Last modified on 12 August 2014, at 22:02

excel

See also: Excel

EnglishEdit

EtymologyEdit

Latin excellere, excelsum; ex out + a root found in culmen height, top; Compare French exceller. See also culminate, column.

VerbEdit

excel (third-person singular simple present excels, present participle excelling, simple past and past participle excelled)

  1. (transitive) To surpass someone or something; to be better or do better than someone or something.
    • 1936, Dale Carnegie, “Part 3, Chapter 6: THE SAFETY VALVE IN HANDLING COMPLAINTS”, in How to Win Friends and Influence People[1], page 177:
          La Rochefoucauld, the French philosopher, said: "If
      you want enemies, excel your friends; but if you want
      friends, let your friends excel you."
          Why is that true? Because when our friends excel us,
      that gives them a feeling of importance; but when we excel
      them, that gives them a feeling of inferiority and arouses
      envy and jealousy.
    I excelled everyone else with my exam results.
  2. (intransitive) To be much better than others.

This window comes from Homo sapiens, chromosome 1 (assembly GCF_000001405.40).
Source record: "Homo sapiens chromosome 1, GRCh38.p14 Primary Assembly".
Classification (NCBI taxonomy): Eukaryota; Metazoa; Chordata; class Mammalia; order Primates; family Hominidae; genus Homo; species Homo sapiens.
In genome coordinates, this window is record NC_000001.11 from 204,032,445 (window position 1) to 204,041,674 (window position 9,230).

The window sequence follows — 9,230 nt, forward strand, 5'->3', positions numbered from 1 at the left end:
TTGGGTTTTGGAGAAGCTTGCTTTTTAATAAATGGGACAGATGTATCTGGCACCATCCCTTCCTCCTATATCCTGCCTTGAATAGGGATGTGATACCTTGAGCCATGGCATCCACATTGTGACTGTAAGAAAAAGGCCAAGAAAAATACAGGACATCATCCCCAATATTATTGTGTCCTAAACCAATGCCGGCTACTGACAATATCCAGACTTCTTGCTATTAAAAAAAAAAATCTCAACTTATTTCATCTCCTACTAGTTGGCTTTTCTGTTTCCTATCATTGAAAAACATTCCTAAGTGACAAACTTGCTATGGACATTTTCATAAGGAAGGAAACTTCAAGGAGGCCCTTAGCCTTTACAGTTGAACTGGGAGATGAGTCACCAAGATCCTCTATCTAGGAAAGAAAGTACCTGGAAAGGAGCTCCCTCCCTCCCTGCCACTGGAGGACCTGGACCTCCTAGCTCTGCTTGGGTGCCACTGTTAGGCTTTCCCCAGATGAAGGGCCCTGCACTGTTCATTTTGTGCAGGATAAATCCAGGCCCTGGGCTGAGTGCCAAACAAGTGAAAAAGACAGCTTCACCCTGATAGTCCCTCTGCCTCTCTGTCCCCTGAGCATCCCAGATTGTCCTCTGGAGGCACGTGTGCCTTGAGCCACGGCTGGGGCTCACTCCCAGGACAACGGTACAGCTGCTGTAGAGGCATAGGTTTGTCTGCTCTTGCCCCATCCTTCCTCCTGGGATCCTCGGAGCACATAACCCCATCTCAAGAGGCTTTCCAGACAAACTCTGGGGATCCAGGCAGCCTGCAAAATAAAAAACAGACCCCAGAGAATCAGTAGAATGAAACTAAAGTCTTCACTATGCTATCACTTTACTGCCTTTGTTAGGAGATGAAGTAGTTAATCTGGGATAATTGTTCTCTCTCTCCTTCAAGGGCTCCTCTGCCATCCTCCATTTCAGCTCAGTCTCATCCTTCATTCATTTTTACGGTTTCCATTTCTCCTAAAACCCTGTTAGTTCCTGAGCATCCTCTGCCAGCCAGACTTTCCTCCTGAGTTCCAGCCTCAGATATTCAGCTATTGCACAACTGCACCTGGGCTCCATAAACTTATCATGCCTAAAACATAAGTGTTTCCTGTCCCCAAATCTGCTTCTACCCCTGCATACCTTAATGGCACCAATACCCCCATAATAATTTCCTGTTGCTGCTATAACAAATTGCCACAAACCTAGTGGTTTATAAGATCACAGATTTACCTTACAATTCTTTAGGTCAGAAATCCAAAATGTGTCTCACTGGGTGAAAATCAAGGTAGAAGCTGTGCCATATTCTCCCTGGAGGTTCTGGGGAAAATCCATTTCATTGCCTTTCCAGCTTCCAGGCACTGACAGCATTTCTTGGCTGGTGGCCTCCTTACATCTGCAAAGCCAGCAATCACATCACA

• 2011 November 12, “International friendly: England 1-0 Spain”, BBC Sport:
      Lescott gave his finest England performance alongside his former Everton team-mate Phil Jagielka, who also excelled despite playing with a fractured toe, while Parker was given a deserved standing ovation when he was substituted late on.
    • 1924: ARISTOTLE. Metaphysics. Translated by W. D. Ross. Nashotah, Wisconsin, USA: The Classical Library, 2001. Available at: <http://www.classicallibrary.org/aristotle/metaphysics/>. Book 1, Part 2.
      If, then, there is something in what the poets say, and jealousy is natural to the divine power, it would probably occur in this case above all, and all who excelled in this knowledge would be unfortunate.
  3. (rare) To exceed, to go beyond
    • 1674, Paradise lost, book II, by Milton
      She opened; but to shut / Excelled her power: the gates wide open stood []
    • XIX century, I reason, Earth is short, by Emily Dickinson
      I reason, we could die : / The best vitality / Cannot excel decay; / But what of that?

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